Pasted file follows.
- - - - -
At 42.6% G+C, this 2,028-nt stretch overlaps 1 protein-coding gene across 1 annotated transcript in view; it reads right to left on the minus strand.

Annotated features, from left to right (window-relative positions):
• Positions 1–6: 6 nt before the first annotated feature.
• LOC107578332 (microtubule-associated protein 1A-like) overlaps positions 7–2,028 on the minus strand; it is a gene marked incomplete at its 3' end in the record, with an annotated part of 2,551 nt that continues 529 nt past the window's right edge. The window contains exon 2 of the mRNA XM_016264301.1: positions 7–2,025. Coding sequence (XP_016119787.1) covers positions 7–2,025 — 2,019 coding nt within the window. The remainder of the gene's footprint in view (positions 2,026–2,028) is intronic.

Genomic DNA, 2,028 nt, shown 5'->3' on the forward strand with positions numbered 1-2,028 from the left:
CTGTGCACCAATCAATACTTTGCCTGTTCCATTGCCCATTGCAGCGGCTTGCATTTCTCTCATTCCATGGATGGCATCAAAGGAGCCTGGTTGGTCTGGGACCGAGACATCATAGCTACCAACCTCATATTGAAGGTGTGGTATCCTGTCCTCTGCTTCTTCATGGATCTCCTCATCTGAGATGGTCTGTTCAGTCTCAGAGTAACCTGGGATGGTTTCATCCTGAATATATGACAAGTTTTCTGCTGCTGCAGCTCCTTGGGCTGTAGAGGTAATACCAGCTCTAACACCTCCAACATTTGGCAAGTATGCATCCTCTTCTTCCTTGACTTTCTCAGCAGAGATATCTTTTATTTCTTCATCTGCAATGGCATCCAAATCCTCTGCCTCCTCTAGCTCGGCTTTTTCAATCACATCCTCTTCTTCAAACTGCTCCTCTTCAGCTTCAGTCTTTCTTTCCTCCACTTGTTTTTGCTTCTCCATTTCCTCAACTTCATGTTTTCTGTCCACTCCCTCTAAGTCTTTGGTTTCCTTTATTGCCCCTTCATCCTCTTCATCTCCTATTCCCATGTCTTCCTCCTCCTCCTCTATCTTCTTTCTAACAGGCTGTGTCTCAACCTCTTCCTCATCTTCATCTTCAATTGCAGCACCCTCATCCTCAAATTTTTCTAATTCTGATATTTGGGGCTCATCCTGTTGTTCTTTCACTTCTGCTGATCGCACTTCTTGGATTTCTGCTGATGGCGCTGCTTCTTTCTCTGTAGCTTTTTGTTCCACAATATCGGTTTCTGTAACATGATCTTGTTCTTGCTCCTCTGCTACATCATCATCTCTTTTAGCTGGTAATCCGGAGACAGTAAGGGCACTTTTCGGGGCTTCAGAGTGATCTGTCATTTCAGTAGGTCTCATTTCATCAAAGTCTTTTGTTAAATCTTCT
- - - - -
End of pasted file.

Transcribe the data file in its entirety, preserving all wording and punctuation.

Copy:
At 42.6% G+C, this 2,028-nt stretch overlaps 1 protein-coding gene across 1 annotated transcript in view; it reads right to left on the minus strand.

Annotated features, from left to right (window-relative positions):
• Positions 1–6: 6 nt before the first annotated feature.
• LOC107578332 (microtubule-associated protein 1A-like) overlaps positions 7–2,028 on the minus strand; it is a gene marked incomplete at its 3' end in the record, with an annotated part of 2,551 nt that continues 529 nt past the window's right edge. The window contains exon 2 of the mRNA XM_016264301.1: positions 7–2,025. Coding sequence (XP_016119787.1) covers positions 7–2,025 — 2,019 coding nt within the window. The remainder of the gene's footprint in view (positions 2,026–2,028) is intronic.

Genomic DNA, 2,028 nt, shown 5'->3' on the forward strand with positions numbered 1-2,028 from the left:
CTGTGCACCAATCAATACTTTGCCTGTTCCATTGCCCATTGCAGCGGCTTGCATTTCTCTCATTCCATGGATGGCATCAAAGGAGCCTGGTTGGTCTGGGACCGAGACATCATAGCTACCAACCTCATATTGAAGGTGTGGTATCCTGTCCTCTGCTTCTTCATGGATCTCCTCATCTGAGATGGTCTGTTCAGTCTCAGAGTAACCTGGGATGGTTTCATCCTGAATATATGACAAGTTTTCTGCTGCTGCAGCTCCTTGGGCTGTAGAGGTAATACCAGCTCTAACACCTCCAACATTTGGCAAGTATGCATCCTCTTCTTCCTTGACTTTCTCAGCAGAGATATCTTTTATTTCTTCATCTGCAATGGCATCCAAATCCTCTGCCTCCTCTAGCTCGGCTTTTTCAATCACATCCTCTTCTTCAAACTGCTCCTCTTCAGCTTCAGTCTTTCTTTCCTCCACTTGTTTTTGCTTCTCCATTTCCTCAACTTCATGTTTTCTGTCCACTCCCTCTAAGTCTTTGGTTTCCTTTATTGCCCCTTCATCCTCTTCATCTCCTATTCCCATGTCTTCCTCCTCCTCCTCTATCTTCTTTCTAACAGGCTGTGTCTCAACCTCTTCCTCATCTTCATCTTCAATTGCAGCACCCTCATCCTCAAATTTTTCTAATTCTGATATTTGGGGCTCATCCTGTTGTTCTTTCACTTCTGCTGATCGCACTTCTTGGATTTCTGCTGATGGCGCTGCTTCTTTCTCTGTAGCTTTTTGTTCCACAATATCGGTTTCTGTAACATGATCTTGTTCTTGCTCCTCTGCTACATCATCATCTCTTTTAGCTGGTAATCCGGAGACAGTAAGGGCACTTTTCGGGGCTTCAGAGTGATCTGTCATTTCAGTAGGTCTCATTTCATCAAAGTCTTTTGTTAAATCTTCT